Complying with Australian Anti-Privacy Laws
You can feel secure if you are using a good VPN and think that you are doing more than enough to take care of your information online, and you are, but this is mostly for the companies to not collect more information about you than needed. And because, most of the times, when dealing with real products, you need to enter your real info like full name, address, credit card details and so on.
Australia has had difficulty with implementing Anti-Privacy Laws like many countries around the globe. Australia’s need for Anti-Privacy Laws arose from companies avoiding appropriate cyber protections due to the excessive cost and investment adequate IT security measures entails for most organizations. Due to the increase of crime related to hacking and exploitation of personal information, countries around the globe have made stricter regulations to protect the private information of consumers.
Australia has recently shifted their Anti-Privacy Laws and it is important for businesses to be complying in order to avoid fines and/or sanctions. In order to learn more about how your business should be following Australian Anti-Privacy Laws, consider the conversation below:
What Are the Australian Anti-Privacy Laws & Why Were They Setup?
For the purpose of protection sensitive information of consumers, Australian Anti-Privacy Laws were established. The primary areas that these laws cover are: Consideration of Personal Information Privacy, Collection of Personal Information, Dealing with Personal Information, Integrity of Personal Information, and Access to/Correction of Personal Information. These different areas are important as they apply to some business models in certain sections and other business models in differing sections.
How Can a Small Business Owner Operating a Website in Australia Know They Are Complying?
One of the most stringent requirements is that every entity has an up-to-date policy that is access for free about how personal information is managed by the entity. Additionally, there are strict requirements to only gather personal information that is reasonably necessary for the scope of the entity’s business. This clause is targeted towards not allowing companies to sell personal information for a profit that is not even required within their business scope.
The code narrows its scope by relating to sensitive information in that entities are not allowed to request sensitive information about an individual without prior authorization from the individual while fitting under the entity’s scope of business. Lastly, the code goes on to specify the nature of how the entity collects and when disposing of the information or informing the consumer if the information was collected in error promptly. In order to be certain that your entity is complying with the pertinent Australian Anti-Privacy Laws, it is important to read the statute directly to avoid common pitfalls.
If I Am Required to Comply, What Is Required of Me?
In order to learn what is required of you, it is wise to look over a checklist set out by the Australian government. Examples from the checklist are as follows:
“Does your business handle personal information?” If the answer is “No” to this question, then the Australian Anti-Privacy Laws do not apply to you. If the answer is “Yes,” then you must continue by answering “Whether your small business had an annual turnover of more than $3,000,000 AUD in any financial year since 2002? If the answer is “Yes,” then you must comply with the Australian Anti-Privacy Laws.”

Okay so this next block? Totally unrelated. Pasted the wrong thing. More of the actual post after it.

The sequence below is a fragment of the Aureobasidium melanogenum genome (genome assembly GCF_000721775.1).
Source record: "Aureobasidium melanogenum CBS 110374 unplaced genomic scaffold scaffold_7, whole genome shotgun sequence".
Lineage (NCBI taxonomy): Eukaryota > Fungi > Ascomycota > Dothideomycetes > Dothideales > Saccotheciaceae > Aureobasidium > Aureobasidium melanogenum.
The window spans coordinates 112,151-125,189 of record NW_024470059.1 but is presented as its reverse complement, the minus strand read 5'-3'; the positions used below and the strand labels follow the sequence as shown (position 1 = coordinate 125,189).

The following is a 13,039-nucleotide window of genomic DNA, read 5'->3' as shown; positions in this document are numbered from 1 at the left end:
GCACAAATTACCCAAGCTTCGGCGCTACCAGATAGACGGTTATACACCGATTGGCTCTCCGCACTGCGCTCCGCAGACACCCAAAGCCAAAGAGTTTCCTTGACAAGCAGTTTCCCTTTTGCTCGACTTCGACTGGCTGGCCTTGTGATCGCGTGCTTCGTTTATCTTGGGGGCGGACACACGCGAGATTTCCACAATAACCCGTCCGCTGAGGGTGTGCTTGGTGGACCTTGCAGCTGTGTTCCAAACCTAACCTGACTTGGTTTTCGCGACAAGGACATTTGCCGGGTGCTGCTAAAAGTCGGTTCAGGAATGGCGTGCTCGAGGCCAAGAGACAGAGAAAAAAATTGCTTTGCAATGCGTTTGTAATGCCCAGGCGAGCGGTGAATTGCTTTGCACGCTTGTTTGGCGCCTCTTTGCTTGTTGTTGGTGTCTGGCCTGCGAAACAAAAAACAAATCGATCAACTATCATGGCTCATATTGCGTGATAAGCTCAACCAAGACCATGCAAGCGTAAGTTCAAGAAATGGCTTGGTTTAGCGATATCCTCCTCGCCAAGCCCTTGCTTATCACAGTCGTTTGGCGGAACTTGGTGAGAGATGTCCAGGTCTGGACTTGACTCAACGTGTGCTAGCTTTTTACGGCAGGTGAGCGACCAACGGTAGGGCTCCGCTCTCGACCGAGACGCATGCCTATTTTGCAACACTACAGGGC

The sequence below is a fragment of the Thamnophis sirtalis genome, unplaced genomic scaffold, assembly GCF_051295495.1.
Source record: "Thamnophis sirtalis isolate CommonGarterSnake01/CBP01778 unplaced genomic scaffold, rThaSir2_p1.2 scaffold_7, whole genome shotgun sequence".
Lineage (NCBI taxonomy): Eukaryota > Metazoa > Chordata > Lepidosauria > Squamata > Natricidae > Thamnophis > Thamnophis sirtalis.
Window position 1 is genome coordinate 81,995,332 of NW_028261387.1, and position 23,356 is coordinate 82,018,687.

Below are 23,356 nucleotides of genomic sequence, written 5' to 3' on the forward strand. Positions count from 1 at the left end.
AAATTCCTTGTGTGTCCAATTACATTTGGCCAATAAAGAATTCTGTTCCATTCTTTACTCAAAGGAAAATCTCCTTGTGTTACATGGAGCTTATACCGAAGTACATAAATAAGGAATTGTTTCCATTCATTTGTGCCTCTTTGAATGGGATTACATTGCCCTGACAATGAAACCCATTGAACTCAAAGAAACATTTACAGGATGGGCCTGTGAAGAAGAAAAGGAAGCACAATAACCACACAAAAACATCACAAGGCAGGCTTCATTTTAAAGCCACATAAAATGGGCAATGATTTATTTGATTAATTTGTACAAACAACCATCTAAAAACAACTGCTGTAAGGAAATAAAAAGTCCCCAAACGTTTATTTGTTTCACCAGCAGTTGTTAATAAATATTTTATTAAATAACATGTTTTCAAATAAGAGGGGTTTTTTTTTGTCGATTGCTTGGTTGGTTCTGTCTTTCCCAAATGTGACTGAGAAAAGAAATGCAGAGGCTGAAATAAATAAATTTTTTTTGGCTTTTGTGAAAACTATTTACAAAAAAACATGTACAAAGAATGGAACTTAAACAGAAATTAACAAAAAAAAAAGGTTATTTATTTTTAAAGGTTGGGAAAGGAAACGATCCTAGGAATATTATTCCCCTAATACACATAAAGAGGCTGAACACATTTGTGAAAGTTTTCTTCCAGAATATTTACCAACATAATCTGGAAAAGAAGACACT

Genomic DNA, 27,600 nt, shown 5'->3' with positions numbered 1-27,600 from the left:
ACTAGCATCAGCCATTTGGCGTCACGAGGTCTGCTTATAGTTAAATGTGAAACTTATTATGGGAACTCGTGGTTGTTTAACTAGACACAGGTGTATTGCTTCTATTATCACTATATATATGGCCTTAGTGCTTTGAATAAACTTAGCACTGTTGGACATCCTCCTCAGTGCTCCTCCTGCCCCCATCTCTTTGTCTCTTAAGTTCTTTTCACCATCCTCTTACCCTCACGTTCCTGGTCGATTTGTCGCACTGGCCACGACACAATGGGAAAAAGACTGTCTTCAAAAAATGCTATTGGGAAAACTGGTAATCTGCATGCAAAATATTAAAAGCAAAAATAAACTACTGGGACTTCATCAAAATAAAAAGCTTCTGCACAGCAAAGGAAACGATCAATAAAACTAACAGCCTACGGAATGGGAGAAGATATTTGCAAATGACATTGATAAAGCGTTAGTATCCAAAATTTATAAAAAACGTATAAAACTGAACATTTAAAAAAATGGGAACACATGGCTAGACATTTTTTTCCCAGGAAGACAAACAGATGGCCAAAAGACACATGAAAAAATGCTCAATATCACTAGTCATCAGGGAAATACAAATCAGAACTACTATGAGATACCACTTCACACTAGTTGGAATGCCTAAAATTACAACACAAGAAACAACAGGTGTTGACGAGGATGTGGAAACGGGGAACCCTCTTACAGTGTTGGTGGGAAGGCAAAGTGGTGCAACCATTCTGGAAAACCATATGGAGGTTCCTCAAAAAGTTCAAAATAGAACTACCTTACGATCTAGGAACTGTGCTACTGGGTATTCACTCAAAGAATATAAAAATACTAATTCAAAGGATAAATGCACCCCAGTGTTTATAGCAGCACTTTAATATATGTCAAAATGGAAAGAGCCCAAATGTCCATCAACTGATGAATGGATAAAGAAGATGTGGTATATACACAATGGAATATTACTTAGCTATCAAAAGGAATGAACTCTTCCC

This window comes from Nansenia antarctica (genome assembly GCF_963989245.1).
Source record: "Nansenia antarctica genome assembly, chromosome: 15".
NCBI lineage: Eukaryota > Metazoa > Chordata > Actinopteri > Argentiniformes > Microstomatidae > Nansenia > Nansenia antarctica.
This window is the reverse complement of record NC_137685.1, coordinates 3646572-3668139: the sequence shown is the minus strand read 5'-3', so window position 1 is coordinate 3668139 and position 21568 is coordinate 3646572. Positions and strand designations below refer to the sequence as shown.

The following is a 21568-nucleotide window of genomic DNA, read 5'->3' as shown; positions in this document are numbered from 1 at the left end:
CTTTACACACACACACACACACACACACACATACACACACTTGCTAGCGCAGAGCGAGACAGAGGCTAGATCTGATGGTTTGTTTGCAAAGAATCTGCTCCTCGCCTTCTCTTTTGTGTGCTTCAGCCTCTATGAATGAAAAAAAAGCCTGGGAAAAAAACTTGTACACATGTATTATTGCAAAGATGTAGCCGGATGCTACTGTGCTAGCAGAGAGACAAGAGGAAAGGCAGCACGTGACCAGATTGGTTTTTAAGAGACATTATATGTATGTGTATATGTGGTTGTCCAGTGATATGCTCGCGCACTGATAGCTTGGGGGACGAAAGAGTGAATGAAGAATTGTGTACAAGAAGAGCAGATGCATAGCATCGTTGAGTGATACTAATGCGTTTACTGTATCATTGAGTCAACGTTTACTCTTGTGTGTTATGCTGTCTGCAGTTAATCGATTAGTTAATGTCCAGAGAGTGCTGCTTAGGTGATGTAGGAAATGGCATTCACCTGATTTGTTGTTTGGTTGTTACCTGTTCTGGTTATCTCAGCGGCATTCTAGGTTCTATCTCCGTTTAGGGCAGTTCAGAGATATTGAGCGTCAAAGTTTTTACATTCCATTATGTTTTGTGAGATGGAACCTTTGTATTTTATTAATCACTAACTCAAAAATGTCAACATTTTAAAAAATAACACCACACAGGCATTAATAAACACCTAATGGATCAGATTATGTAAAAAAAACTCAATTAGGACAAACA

If your business trades personal information without the consent of the individual, then you must comply with the Australian Anti-Privacy Laws. If your small business is a health service provider, then you must comply with the Australian Anti-Privacy Laws. Additionally, if your business is doing business with consumer credit information, then you are required to comply with Australian Anti-Privacy Laws.
When analysing this checklist, it is important to note that the typical threshold of a business having to comply with Australian Anti-Privacy Laws is a business that has an annual turnover greater than $3,000,000 AUD. That said, there is an exception to the rule in terms of when a smaller business that does not have an annual return greater than $3,000,000 AUD about whether they handle the personal information of their customers and within that scope, whether it is related to particular targeted industries that are protected by the Australian Government’s Anti-Privacy Laws.
Final Remarks on the Subject
There have been many scandals in the media in recent years on a global scale related to the personal information of consumers either being hacked into or exploited for profit by major companies. In an effort to stop such practices and encourage firms to invest in the proper cyber security protocols governments have made policies to protect consumer’s private information. Australia has been trying to define its Anti-Privacy Laws for some time, but now has an effective checklist for business owners to be able to read and verify that their business operations are complying.
Hopefully, these measures will have a positive effect on business practices to shift the unethical practice of not protecting consumer’s information not only in Australia, but in countries around the globe in future years. As hackers become more talented, it will be essential for both governments and companies to ensure that their data protection protocols are structured and ultimately, effective.
You can feel secure if you are using a good VPN and think that you are doing more than enough to take care of your information online. Probably you are, but this is mostly to insure no company collect more information about you than needed. Most of the times, when dealing with real products, you need to enter your real info like full name, address, credit card details and so on.